IIS Server performance is a common issued faced by many IT professionals. Sometimes it consumes too much memory. Sometimes the IIS gets so slow that you need to restart the process or recycle the app pool. There are many things that can cause your IIS to display this behavior. In order to solve the problem, let’s walk-through some key verification steps.

First of all we need to consider that some kind of change may have taken place, including a change to the code, database, content, Windows Updates, or a new, previously undetected condition.

There are some basic tools available which are mandatory for the preliminary analysis.

1) First: IIS Logs (%SystemDrive%\inetpub\logs\LogFiles).

Check your IIS logs, the logs will show you the last pages that have been executed. 

How to troubleshoot IIS performance issues

Event Viewer is a powerful tool on Windows that can also help considerably because it is able to display IIS Errors and even Application errors that are occurring. Let´s check some other things that also need to be verified.

2) Code Changes

Code changes can be detected after a deployment of a new version on Production Servers. If you had a recent deployment on production servers and suddenly your application stops responding (App pool stops automatically) the cause could be a code change.

Cause number 1: "Redirects": Look for redirects on the code. Search for the word "Redirect." There may be one or many Response.Redirect commands on your code that may lead to infinite loops that may be overloading the server. Also check for javascript redirects, or modules like GeoIP redirect, that can take you to a specific version of your website. Also, don´t forget the IIS redirects that can be placed on a web.config file, and if you are using a CMS like Sitecore, then some kind of redirect components may be in place as well.

Cause number 2: "Infinite Loops": Search your code for words like "for" and "while." These sorts of commands are also dangerous, for some unknown conditions they can be in an infinite loop or executing too many times. I’d recommend that you place some Log lines before and after the loop commands, so you are able to check whether or not this is the issue that you are looking for.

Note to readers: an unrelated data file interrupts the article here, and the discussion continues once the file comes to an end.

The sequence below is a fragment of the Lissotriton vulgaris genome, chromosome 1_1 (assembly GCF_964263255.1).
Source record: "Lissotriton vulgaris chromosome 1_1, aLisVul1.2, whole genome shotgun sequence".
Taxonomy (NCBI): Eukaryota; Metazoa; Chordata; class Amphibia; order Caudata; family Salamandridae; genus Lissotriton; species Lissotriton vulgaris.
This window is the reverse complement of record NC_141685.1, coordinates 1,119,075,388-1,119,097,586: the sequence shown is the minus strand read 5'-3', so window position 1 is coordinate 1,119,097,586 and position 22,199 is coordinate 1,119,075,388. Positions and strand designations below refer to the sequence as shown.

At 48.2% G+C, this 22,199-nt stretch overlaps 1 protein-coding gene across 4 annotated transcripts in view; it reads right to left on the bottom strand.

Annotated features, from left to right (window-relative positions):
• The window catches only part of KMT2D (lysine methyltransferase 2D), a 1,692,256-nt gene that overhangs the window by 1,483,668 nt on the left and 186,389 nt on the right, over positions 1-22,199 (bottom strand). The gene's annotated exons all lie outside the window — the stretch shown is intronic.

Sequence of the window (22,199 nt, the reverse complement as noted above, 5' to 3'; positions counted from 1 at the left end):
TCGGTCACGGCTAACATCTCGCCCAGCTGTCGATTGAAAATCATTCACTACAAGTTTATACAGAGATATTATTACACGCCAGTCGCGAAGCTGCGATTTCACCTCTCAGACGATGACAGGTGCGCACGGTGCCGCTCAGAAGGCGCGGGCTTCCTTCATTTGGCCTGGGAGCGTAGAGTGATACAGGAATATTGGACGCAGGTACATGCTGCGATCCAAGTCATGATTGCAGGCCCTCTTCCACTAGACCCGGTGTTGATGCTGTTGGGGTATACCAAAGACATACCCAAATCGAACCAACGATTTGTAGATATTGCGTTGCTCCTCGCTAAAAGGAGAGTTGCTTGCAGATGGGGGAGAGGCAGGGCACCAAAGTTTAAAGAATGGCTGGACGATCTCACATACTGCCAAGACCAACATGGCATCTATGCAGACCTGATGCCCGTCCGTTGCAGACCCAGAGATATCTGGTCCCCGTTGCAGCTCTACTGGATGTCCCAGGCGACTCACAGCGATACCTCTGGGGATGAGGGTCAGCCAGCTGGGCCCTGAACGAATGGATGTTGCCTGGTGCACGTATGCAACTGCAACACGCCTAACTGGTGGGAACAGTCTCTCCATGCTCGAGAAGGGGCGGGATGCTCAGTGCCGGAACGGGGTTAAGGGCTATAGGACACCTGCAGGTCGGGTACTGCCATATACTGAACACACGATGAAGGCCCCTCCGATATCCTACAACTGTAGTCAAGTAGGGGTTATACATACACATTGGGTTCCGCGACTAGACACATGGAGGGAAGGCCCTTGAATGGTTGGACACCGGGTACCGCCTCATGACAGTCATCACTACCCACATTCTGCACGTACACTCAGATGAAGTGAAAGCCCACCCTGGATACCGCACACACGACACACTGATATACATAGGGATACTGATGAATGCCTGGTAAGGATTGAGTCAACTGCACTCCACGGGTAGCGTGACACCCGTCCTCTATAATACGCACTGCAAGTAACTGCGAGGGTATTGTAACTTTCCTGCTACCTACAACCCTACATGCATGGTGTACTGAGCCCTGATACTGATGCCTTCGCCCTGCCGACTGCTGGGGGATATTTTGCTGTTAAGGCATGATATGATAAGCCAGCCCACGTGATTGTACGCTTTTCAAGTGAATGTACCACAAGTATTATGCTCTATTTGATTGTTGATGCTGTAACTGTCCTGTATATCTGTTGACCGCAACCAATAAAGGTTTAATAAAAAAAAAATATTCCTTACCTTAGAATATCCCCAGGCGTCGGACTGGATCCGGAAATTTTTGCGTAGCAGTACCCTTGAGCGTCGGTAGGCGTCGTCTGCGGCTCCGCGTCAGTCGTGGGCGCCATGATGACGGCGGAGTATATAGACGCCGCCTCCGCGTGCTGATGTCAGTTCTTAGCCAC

Cause number 3: “Recursive Functions”: are dangerous and even more difficult to determine. If the exit condition is not achieved the function can enter into an infinite loop and can overload your system. Be careful when debugging these functions.

3) Database or content changes

Content is always changing. Sometimes you have content authors editing the webpages, and sometimes you run into problems with a system creating too much lines on a specific table. If you know that there’s a table on your database with too many entries, be careful: check the indexes as well as the queries that are being executed against that table.

Cause number 1: "Tables and Queries": When too much content is continually added to the table over time, the result is that the queries often become increasingly slow. Check the queries and look for "select *", this command can return all the data and make the procedure slower. Sometimes creating a "View" can do the job, and speed up queries.

Cause number 2: "Content": Sometimes a content author can add tags or large images/videos to a page that can cause the performance to slow down. Check with the users to see if they made any changes.

Cause number 3: “Hacking”: Servers are being attacked all the time. A hacker could create thousands of entries on your database which would definitively cause your application to crash. They could also execute SQL Injection codes that can damage or erase important configuration on tables, affecting your system as well.  Numerous hits can result in a "denial of service." This can be caused by the hacker or even a crawler. Check your IIS logs to analyze the situation.

4) Windows Updates

This is something you don’t want to forget. Check to see if the server has "Install updates automatically" selected or talk to the infrastructure team. Check the last updates installed and Google the package name. There have been many updates in the last few years that triggered problems on the servers.

Finding the cause to this problem is always challenging, but I hope these tips help you find the best solution.


comments powered by Disqus

Need Sitecore expertise?

Read our free book

Get the book now